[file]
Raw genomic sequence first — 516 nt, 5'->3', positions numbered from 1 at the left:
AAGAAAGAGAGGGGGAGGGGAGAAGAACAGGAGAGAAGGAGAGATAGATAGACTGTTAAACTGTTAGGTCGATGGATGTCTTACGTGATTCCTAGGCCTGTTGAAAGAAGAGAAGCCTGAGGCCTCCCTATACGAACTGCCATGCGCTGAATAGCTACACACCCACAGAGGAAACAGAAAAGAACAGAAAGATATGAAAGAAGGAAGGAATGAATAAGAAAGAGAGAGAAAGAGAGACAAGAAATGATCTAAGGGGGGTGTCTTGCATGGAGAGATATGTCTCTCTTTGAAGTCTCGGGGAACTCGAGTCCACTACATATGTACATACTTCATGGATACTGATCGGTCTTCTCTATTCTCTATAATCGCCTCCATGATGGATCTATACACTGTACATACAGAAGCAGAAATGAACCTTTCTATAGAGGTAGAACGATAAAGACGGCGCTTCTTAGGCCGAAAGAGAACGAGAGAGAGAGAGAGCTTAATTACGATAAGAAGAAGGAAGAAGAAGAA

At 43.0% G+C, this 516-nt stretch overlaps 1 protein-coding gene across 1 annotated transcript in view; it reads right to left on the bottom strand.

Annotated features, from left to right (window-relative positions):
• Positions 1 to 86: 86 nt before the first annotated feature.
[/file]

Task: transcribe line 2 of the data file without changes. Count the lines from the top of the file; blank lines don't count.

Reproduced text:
AAGAAAGAGAGGGGGAGGGGAGAAGAACAGGAGAGAAGGAGAGATAGATAGACTGTTAAACTGTTAGGTCGATGGATGTCTTACGTGATTCCTAGGCCTGTTGAAAGAAGAGAAGCCTGAGGCCTCCCTATACGAACTGCCATGCGCTGAATAGCTACACACCCACAGAGGAAACAGAAAAGAACAGAAAGATATGAAAGAAGGAAGGAATGAATAAGAAAGAGAGAGAAAGAGAGACAAGAAATGATCTAAGGGGGGTGTCTTGCATGGAGAGATATGTCTCTCTTTGAAGTCTCGGGGAACTCGAGTCCACTACATATGTACATACTTCATGGATACTGATCGGTCTTCTCTATTCTCTATAATCGCCTCCATGATGGATCTATACACTGTACATACAGAAGCAGAAATGAACCTTTCTATAGAGGTAGAACGATAAAGACGGCGCTTCTTAGGCCGAAAGAGAACGAGAGAGAGAGAGAGCTTAATTACGATAAGAAGAAGGAAGAAGAAGAA